When Iola turned to run, she bounced straight into Maymond, who had been stalking her from behind. She squealed as he trapped her in his arms. “You look delicious this morning, my dear,” he said. His voice sounded just like the monster, but she couldn’t reach the knife or the pepper spray in her apron because of his fierce embrace. The most she could do was spin him around so that his back was to the well. They danced a kind of tango as she clumsily guided him toward the beast.

The maymocou’s eyes narrowed and its tail twitched as they drew closer. Then, quicker than a heartbeat, the creature grabbed Maymond with its vice-like extra hand. He struggled to get free, but its claws dug deep into the flesh of his ankles. Howling, Maymond reached out to Iola. “Help me!” he cried. She cringed as the monster strangled her nemesis with its powerful tail, but she stayed put. As it dragged him beneath the sludge, she ignored his screams. A round of violent splashing followed, and then everything was quiet.

By the time the rest of the abattoir’s employees arrived, it was all over. “What happened?” they asked Iola. “Where’s Maymond?”

Shaking, she pointed at the weapon that had fallen from her apron pocket onto the ground during the scuffle. “He came at me with a knife,” she said. “We struggled, and when I finally managed to push him away, he fell into the pit.”

There was an investigation. But when they pumped the muck out of the well, they found Maymond’s body more or less intact. His limbs were in place and his skin was smooth. Only his eyes, teeth and fingernails were missing.

*  *

The abattoir closed down shortly after Maymond’s death. Her mother took care of Antoine while Iola went back to high school and got her diploma. She did so well on her exams that she won a scholarship to the State College, where she studied biology. After graduation, she landed a job with the forestry division analysing the impact of invasive species on the native environment. Invasive species? Ha! Whatever that thing in the pit at the slaughterhouse was, it was the ultimate invader! As a hobby, she investigated Caribbean folk tales that described mythical creatures and decided that the maymocou was indeed the legendary Ahuizotl, swum up from South America, hell bent on revenge.

Antoine grew up happy and healthy in the interim. Sometimes Iola took him into the field to collect unwelcome animal migrants to observe: Puerto Rican anoles, Cuban frogs, and stripe-tailed iguanas. They brought them home and kept them in cages like pets while she did her research, until, unknown to Antoine, they were humanely destroyed. Time passed, but Iola didn’t see or hear from the maymocou again, except, of course, in her dreams.

One lovely summer’s day, Iola and Antoine decided to make a picnic and enjoy a swim in the Layou River, the island’s longest. As she unpacked the basket on the riverbank, Iola thought she heard a baby crying. Her stomach flipped. “Oh, no. Not again,” she whispered to herself. Parrots squawked overhead while she took up her binoculars and surveyed the scene. Her son was standing on top of a boulder that sat in the middle of a translucent green pool. “Ma! Watch me!” he yelled. Antoine’s gangly brown body gleamed in the sun. Rainbow droplets dripped from the tips of his dreadlocks, and a brilliant smile lit up his face. And then she saw it. A black whiskered snout with glowing red eyes poked its head above the surface of the water.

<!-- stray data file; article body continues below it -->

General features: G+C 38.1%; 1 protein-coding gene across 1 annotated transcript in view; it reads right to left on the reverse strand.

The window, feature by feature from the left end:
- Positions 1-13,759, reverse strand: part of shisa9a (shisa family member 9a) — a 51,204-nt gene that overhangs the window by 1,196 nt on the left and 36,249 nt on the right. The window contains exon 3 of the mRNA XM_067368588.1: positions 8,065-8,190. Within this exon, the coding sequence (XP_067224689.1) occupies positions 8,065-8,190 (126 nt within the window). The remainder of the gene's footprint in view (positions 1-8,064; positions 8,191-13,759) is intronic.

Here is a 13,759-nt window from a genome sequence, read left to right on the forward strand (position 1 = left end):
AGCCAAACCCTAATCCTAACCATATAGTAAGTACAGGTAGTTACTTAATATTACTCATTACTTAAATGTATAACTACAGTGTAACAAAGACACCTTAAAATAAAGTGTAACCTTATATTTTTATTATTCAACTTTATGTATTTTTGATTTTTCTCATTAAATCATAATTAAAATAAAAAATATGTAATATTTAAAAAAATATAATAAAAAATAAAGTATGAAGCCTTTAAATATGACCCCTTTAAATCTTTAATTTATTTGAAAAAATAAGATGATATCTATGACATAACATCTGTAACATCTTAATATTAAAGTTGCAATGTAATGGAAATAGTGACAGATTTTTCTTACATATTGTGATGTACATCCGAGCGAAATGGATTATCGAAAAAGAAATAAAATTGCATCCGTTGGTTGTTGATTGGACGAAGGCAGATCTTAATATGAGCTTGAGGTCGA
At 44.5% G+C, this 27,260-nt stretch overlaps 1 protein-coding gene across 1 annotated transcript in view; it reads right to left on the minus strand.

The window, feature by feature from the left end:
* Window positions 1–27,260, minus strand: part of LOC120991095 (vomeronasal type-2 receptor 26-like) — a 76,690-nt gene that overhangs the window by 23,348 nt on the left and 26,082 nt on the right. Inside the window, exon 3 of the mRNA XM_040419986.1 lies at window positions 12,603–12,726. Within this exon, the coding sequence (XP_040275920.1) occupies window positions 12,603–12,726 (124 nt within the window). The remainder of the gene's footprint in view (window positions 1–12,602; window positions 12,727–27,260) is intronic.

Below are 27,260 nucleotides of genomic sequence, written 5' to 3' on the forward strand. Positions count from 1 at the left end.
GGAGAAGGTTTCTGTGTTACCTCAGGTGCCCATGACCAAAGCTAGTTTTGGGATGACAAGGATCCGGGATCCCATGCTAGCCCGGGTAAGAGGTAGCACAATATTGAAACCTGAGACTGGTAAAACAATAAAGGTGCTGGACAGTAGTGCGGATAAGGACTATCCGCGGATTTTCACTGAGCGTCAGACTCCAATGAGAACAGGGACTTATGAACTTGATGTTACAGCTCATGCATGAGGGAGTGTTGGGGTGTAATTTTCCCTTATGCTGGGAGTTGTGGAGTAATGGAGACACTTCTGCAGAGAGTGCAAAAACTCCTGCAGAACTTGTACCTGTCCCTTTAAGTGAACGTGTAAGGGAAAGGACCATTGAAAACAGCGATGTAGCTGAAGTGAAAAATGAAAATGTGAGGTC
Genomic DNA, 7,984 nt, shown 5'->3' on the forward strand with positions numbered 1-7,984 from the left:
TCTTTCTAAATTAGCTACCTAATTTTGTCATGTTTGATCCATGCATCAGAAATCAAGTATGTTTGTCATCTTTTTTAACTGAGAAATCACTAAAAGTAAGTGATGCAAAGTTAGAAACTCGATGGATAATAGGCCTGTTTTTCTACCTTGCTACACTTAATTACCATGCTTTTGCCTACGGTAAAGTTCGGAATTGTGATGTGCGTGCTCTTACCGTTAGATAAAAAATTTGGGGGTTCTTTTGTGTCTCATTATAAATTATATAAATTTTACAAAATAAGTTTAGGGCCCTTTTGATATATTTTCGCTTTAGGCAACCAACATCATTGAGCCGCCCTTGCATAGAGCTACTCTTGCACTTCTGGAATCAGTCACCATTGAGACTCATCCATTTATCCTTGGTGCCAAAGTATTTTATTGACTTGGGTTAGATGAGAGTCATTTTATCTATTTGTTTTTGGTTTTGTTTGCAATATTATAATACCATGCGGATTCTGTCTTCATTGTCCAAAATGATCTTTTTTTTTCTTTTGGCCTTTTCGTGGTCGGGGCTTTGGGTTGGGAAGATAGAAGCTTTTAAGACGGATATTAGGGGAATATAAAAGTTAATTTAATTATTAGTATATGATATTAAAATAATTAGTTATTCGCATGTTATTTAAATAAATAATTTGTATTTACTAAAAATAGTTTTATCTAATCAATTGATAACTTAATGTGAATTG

“Antoine! No!” she screeched. “Don’t jump!” But he couldn’t hear her above the rush of the river.

Time stood still while both Antoine and the creature contemplated their next move. The maymocou slapped its extra hand on the surface of the water in warning just as her son launched himself from the rock into the river. Iola held her breath while he stayed underwater for what seemed like an eternity. Finally, he bobbed to the surface whooping with joy. “Ma! That was great!”

Iola gathered Antoine in her arms as he waded ashore. Naturally she was relieved; she had seen first hand what the creature was capable of. But her scientific mind told her there was no logical reason why the maymocou, or whatever it was called, would attack an innocent boy unless it was truly evil. Her knowledge of animal behavior told her that was extremely unlikely. The creature was simply doing what its nature required of it. Iola had observed how it had regarded Antoine before it slapped the surface of water with its extra hand. She had heard it sneeze, as if to signal farewell, and then she’d seen it dive into the watery depths. Having taken its revenge on Maymond all those years ago, she figured the maymocou had decided to return home.

Iola imagined it traveling along the underwater passageways that led back to its homeland, where it could resume its place in Amerindian mythology. Sure, it was a monster. But she would never forget how the beast had dealt out primordial justice when humans failed to stand up for what was right. Yet she never mentioned the maymocou to Antoine or anybody else. Some things were better left unsaid.